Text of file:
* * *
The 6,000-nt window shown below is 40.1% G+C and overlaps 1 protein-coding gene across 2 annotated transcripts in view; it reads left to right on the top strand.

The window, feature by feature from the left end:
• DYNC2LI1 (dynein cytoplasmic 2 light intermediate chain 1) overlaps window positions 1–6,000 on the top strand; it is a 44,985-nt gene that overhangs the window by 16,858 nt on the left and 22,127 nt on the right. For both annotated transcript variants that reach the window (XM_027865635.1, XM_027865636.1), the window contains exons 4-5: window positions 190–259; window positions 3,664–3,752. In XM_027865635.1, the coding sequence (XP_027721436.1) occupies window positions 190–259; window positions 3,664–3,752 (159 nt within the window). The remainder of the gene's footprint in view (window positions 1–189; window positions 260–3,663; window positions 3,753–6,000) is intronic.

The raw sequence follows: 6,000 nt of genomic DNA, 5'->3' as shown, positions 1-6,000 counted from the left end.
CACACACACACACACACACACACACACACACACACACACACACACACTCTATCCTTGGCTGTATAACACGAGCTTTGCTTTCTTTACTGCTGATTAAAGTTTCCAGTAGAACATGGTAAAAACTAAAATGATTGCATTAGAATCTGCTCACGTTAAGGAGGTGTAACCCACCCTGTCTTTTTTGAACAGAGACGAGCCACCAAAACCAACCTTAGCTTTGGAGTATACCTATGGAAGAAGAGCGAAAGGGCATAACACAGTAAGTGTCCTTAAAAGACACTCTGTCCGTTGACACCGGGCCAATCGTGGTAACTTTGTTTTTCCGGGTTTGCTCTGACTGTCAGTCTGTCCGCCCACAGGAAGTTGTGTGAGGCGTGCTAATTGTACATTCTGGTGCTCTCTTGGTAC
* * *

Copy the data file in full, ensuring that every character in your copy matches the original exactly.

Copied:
The 6,000-nt window shown below is 40.1% G+C and overlaps 1 protein-coding gene across 2 annotated transcripts in view; it reads left to right on the top strand.

The window, feature by feature from the left end:
• DYNC2LI1 (dynein cytoplasmic 2 light intermediate chain 1) overlaps window positions 1–6,000 on the top strand; it is a 44,985-nt gene that overhangs the window by 16,858 nt on the left and 22,127 nt on the right. For both annotated transcript variants that reach the window (XM_027865635.1, XM_027865636.1), the window contains exons 4-5: window positions 190–259; window positions 3,664–3,752. In XM_027865635.1, the coding sequence (XP_027721436.1) occupies window positions 190–259; window positions 3,664–3,752 (159 nt within the window). The remainder of the gene's footprint in view (window positions 1–189; window positions 260–3,663; window positions 3,753–6,000) is intronic.

The raw sequence follows: 6,000 nt of genomic DNA, 5'->3' as shown, positions 1-6,000 counted from the left end.
CACACACACACACACACACACACACACACACACACACACACACACACTCTATCCTTGGCTGTATAACACGAGCTTTGCTTTCTTTACTGCTGATTAAAGTTTCCAGTAGAACATGGTAAAAACTAAAATGATTGCATTAGAATCTGCTCACGTTAAGGAGGTGTAACCCACCCTGTCTTTTTTGAACAGAGACGAGCCACCAAAACCAACCTTAGCTTTGGAGTATACCTATGGAAGAAGAGCGAAAGGGCATAACACAGTAAGTGTCCTTAAAAGACACTCTGTCCGTTGACACCGGGCCAATCGTGGTAACTTTGTTTTTCCGGGTTTGCTCTGACTGTCAGTCTGTCCGCCCACAGGAAGTTGTGTGAGGCGTGCTAATTGTACATTCTGGTGCTCTCTTGGTAC